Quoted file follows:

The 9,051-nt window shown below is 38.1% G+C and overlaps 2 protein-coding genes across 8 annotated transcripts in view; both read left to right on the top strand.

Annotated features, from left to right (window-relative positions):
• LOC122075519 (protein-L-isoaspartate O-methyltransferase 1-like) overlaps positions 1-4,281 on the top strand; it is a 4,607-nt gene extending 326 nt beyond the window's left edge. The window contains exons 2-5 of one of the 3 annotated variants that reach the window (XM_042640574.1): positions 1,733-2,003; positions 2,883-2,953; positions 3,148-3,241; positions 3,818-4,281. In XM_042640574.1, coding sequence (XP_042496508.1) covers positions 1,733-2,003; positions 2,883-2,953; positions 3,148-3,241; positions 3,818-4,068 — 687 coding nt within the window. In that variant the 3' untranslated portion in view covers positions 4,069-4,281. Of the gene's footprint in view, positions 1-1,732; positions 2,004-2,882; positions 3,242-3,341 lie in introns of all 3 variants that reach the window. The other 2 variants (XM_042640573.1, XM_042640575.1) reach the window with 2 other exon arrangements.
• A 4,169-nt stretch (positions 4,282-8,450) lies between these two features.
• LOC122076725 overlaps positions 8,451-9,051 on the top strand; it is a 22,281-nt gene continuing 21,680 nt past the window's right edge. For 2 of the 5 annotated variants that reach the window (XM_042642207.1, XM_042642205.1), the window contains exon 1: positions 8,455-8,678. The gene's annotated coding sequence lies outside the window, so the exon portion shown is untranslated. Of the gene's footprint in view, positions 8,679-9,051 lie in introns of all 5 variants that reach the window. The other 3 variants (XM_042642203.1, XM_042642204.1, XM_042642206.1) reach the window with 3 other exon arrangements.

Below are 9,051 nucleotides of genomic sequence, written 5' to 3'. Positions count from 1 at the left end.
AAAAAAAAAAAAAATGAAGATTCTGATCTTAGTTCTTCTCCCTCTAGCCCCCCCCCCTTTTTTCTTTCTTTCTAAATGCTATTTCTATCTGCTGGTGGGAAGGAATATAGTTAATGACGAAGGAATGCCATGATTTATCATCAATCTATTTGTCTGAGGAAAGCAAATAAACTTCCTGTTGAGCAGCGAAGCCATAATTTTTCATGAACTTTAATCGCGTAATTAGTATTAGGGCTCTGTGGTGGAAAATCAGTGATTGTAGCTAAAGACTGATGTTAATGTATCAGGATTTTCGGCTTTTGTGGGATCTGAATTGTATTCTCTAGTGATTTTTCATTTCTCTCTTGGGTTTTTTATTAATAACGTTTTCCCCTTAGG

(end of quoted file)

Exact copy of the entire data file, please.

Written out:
The 9,051-nt window shown below is 38.1% G+C and overlaps 2 protein-coding genes across 8 annotated transcripts in view; both read left to right on the top strand.

Annotated features, from left to right (window-relative positions):
• LOC122075519 (protein-L-isoaspartate O-methyltransferase 1-like) overlaps positions 1-4,281 on the top strand; it is a 4,607-nt gene extending 326 nt beyond the window's left edge. The window contains exons 2-5 of one of the 3 annotated variants that reach the window (XM_042640574.1): positions 1,733-2,003; positions 2,883-2,953; positions 3,148-3,241; positions 3,818-4,281. In XM_042640574.1, coding sequence (XP_042496508.1) covers positions 1,733-2,003; positions 2,883-2,953; positions 3,148-3,241; positions 3,818-4,068 — 687 coding nt within the window. In that variant the 3' untranslated portion in view covers positions 4,069-4,281. Of the gene's footprint in view, positions 1-1,732; positions 2,004-2,882; positions 3,242-3,341 lie in introns of all 3 variants that reach the window. The other 2 variants (XM_042640573.1, XM_042640575.1) reach the window with 2 other exon arrangements.
• A 4,169-nt stretch (positions 4,282-8,450) lies between these two features.
• LOC122076725 overlaps positions 8,451-9,051 on the top strand; it is a 22,281-nt gene continuing 21,680 nt past the window's right edge. For 2 of the 5 annotated variants that reach the window (XM_042642207.1, XM_042642205.1), the window contains exon 1: positions 8,455-8,678. The gene's annotated coding sequence lies outside the window, so the exon portion shown is untranslated. Of the gene's footprint in view, positions 8,679-9,051 lie in introns of all 5 variants that reach the window. The other 3 variants (XM_042642203.1, XM_042642204.1, XM_042642206.1) reach the window with 3 other exon arrangements.

Below are 9,051 nucleotides of genomic sequence, written 5' to 3'. Positions count from 1 at the left end.
AAAAAAAAAAAAAATGAAGATTCTGATCTTAGTTCTTCTCCCTCTAGCCCCCCCCCCTTTTTTCTTTCTTTCTAAATGCTATTTCTATCTGCTGGTGGGAAGGAATATAGTTAATGACGAAGGAATGCCATGATTTATCATCAATCTATTTGTCTGAGGAAAGCAAATAAACTTCCTGTTGAGCAGCGAAGCCATAATTTTTCATGAACTTTAATCGCGTAATTAGTATTAGGGCTCTGTGGTGGAAAATCAGTGATTGTAGCTAAAGACTGATGTTAATGTATCAGGATTTTCGGCTTTTGTGGGATCTGAATTGTATTCTCTAGTGATTTTTCATTTCTCTCTTGGGTTTTTTATTAATAACGTTTTCCCCTTAGG